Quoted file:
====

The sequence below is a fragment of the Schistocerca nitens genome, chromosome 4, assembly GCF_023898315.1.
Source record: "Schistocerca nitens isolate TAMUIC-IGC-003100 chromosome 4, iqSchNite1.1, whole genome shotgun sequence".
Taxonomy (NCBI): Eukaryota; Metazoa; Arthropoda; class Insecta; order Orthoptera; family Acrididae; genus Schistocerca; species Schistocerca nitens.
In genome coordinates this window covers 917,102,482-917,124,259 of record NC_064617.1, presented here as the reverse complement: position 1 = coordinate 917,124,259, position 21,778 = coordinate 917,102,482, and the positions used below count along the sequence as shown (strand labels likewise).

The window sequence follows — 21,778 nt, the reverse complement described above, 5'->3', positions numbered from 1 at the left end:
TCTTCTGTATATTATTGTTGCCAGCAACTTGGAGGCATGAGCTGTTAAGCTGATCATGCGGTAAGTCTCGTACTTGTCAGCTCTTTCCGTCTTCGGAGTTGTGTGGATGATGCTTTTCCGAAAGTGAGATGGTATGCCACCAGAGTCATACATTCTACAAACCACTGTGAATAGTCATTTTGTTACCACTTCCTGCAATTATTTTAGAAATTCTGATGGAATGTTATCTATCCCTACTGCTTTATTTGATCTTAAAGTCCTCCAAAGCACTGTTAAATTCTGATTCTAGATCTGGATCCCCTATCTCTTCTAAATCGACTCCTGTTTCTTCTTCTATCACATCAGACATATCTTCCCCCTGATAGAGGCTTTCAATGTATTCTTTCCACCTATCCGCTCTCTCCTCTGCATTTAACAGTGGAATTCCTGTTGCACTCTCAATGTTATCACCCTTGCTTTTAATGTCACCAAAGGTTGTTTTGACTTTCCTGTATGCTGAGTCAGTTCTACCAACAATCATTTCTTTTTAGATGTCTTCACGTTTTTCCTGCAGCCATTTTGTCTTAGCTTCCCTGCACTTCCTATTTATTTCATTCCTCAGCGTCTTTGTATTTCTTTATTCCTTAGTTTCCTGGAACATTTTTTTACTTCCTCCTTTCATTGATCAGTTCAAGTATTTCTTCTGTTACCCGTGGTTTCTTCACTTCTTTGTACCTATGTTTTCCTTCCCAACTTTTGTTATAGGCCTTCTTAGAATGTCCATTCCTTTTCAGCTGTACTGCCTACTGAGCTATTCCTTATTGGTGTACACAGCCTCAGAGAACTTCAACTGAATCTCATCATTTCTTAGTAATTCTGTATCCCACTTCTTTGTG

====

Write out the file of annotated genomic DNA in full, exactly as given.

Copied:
The sequence below is a fragment of the Schistocerca nitens genome, chromosome 4, assembly GCF_023898315.1.
Source record: "Schistocerca nitens isolate TAMUIC-IGC-003100 chromosome 4, iqSchNite1.1, whole genome shotgun sequence".
Taxonomy (NCBI): Eukaryota; Metazoa; Arthropoda; class Insecta; order Orthoptera; family Acrididae; genus Schistocerca; species Schistocerca nitens.
In genome coordinates this window covers 917,102,482-917,124,259 of record NC_064617.1, presented here as the reverse complement: position 1 = coordinate 917,124,259, position 21,778 = coordinate 917,102,482, and the positions used below count along the sequence as shown (strand labels likewise).

The window sequence follows — 21,778 nt, the reverse complement described above, 5'->3', positions numbered from 1 at the left end:
TCTTCTGTATATTATTGTTGCCAGCAACTTGGAGGCATGAGCTGTTAAGCTGATCATGCGGTAAGTCTCGTACTTGTCAGCTCTTTCCGTCTTCGGAGTTGTGTGGATGATGCTTTTCCGAAAGTGAGATGGTATGCCACCAGAGTCATACATTCTACAAACCACTGTGAATAGTCATTTTGTTACCACTTCCTGCAATTATTTTAGAAATTCTGATGGAATGTTATCTATCCCTACTGCTTTATTTGATCTTAAAGTCCTCCAAAGCACTGTTAAATTCTGATTCTAGATCTGGATCCCCTATCTCTTCTAAATCGACTCCTGTTTCTTCTTCTATCACATCAGACATATCTTCCCCCTGATAGAGGCTTTCAATGTATTCTTTCCACCTATCCGCTCTCTCCTCTGCATTTAACAGTGGAATTCCTGTTGCACTCTCAATGTTATCACCCTTGCTTTTAATGTCACCAAAGGTTGTTTTGACTTTCCTGTATGCTGAGTCAGTTCTACCAACAATCATTTCTTTTTAGATGTCTTCACGTTTTTCCTGCAGCCATTTTGTCTTAGCTTCCCTGCACTTCCTATTTATTTCATTCCTCAGCGTCTTTGTATTTCTTTATTCCTTAGTTTCCTGGAACATTTTTTTACTTCCTCCTTTCATTGATCAGTTCAAGTATTTCTTCTGTTACCCGTGGTTTCTTCACTTCTTTGTACCTATGTTTTCCTTCCCAACTTTTGTTATAGGCCTTCTTAGAATGTCCATTCCTTTTCAGCTGTACTGCCTACTGAGCTATTCCTTATTGGTGTACACAGCCTCAGAGAACTTCAACTGAATCTCATCATTTCTTAGTAATTCTGTATCCCACTTCTTTGTG